Music aficionados will greet the arrival of a fresh New Order album as film enthusiasts would a new Star Wars movie: with uneasy optimism. 'Optimism', because few can comfortably claim to have formed two bands worthy of the label 'seminal' (Bernard Sumner and Stephen Morris were founding members of Joy Division). And 'uneasy' because, if we're being honest, the last time New Order released a truly great song was 22 years ago. That was their synth-pop magnum opus 'Regret', released in 1993.
This time round the Star Wars franchise of music is without one of its leading players: Peter Hook left in 2007, amidst gradually escalating tensions with Bernard Sumner. Whether the saga has lost its Luke Skywalker or Darth Vader varies depending on which camp you listen to. One thing is certain though - Hook is conspicuous by his absence – and the tracks on 'Music Complete' are no longer driven by his plaintive, melodic basslines.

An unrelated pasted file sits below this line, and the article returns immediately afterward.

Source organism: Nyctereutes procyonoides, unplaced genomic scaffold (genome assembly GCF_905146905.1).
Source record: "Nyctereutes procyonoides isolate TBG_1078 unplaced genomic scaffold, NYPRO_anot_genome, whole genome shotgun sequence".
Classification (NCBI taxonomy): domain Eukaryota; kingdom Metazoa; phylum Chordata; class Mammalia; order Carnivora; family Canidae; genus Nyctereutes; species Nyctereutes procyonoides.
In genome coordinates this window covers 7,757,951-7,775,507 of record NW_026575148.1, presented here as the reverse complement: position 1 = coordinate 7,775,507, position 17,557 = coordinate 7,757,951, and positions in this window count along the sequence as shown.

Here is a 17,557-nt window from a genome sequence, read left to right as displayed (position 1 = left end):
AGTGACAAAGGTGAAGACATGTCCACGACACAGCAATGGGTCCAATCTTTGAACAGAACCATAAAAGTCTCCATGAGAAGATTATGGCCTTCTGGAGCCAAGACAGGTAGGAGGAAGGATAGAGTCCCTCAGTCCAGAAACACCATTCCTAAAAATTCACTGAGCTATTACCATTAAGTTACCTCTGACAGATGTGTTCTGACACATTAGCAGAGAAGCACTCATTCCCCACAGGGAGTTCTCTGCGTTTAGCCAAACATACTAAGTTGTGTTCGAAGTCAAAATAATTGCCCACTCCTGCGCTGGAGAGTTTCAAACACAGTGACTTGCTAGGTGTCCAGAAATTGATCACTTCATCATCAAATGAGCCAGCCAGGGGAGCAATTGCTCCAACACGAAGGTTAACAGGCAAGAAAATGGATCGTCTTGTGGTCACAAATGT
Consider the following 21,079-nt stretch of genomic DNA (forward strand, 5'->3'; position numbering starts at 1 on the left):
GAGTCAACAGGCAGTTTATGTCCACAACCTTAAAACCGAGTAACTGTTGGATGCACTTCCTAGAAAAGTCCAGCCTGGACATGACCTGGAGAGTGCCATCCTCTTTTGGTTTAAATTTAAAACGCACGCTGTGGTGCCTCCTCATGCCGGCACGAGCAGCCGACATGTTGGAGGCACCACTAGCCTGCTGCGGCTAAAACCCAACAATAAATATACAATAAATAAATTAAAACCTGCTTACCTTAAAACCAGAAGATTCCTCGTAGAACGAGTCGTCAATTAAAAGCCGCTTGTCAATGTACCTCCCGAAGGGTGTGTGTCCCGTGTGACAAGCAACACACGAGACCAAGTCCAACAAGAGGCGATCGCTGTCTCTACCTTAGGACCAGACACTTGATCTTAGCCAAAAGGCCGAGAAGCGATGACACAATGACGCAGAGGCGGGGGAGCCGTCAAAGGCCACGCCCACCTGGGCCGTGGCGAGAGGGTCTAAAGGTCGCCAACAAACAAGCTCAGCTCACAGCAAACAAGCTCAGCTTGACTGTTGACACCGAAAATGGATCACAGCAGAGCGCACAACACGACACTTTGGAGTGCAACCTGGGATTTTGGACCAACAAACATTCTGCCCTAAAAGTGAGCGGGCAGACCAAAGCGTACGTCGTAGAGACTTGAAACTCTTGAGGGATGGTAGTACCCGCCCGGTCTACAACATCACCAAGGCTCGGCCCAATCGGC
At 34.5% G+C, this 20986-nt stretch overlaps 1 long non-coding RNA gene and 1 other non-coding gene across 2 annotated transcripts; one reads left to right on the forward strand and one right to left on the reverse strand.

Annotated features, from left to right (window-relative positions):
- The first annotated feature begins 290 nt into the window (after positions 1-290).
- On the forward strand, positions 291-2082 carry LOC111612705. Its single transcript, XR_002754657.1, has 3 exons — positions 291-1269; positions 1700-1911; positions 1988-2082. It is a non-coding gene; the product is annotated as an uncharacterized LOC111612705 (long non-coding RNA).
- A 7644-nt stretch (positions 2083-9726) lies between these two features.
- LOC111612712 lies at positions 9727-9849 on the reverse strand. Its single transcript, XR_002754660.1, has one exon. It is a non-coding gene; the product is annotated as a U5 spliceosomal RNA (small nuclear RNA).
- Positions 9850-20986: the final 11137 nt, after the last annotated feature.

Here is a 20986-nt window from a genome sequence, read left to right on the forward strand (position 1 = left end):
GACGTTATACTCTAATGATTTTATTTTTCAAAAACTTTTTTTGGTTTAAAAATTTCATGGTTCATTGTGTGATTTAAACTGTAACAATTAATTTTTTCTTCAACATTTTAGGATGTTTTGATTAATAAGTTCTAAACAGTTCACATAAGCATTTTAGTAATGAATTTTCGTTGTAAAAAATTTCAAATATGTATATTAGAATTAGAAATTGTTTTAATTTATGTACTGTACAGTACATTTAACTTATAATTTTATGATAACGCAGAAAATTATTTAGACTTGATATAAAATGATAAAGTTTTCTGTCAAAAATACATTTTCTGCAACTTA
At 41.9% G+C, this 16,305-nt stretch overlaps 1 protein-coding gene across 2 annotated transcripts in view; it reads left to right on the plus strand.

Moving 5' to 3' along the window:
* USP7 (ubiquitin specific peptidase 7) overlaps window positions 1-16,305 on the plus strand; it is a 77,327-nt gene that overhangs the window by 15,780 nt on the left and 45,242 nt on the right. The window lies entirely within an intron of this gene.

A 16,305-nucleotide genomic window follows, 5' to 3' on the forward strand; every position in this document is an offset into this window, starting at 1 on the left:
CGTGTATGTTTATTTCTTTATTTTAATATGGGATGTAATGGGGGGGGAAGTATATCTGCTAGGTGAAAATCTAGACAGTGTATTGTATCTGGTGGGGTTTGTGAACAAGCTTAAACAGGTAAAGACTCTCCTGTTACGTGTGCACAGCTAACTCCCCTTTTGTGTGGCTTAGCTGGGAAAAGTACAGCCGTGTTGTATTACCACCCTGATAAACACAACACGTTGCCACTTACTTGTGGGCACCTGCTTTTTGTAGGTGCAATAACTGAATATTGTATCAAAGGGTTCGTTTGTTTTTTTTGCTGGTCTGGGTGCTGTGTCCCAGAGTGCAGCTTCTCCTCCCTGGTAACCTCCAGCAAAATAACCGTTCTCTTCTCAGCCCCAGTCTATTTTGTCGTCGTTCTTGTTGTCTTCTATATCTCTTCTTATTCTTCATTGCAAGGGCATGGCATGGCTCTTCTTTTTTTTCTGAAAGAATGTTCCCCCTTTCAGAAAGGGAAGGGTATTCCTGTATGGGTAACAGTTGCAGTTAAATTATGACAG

The good news: 'Music Complete' is New Order's best album since 1989's 'Technique'. But temper your expectations. There is nothing here that reaches the heights of career zeniths such as 1981's 'Ceremony', 1983's 'Blue Monday' or 1986's 'Bizarre Love Triangle'. 'Music Complete' is consistently good but rarely great.
It's all the more frustrating because it flirts with brilliance. The Brandon Flowers-backed closer 'Superheated' is a wonderful, effervescent slice of soaring electro-pop. It recalls classic New Order in the way its star-scraping melodies trigger simultaneously heart-warming and melancholic emotions. The warped guitar lines and ominous bass of 'Singularity' channel a Movement-era ambience before the track detonates into a churning whirlpool of glitchy electronica. Elsewhere, the weary-hearted and wistful 'Restless' is cut from the same cloth as the synth-laden rock that clothed 2001's 'Get Ready' and 2005's 'Waiting for the Sirens' Call'. But it outshines anything from either of those LPs.
Sadly much of the rest of 'Music Complete' is by-the-numbers New Order, and revisionary as opposed to revolutionary. The album's greatest success is that it restores the band's dignity after their two previously uninspiring LPs, but it does little to enhance their formidable legacy.
Words: Benji Taylor
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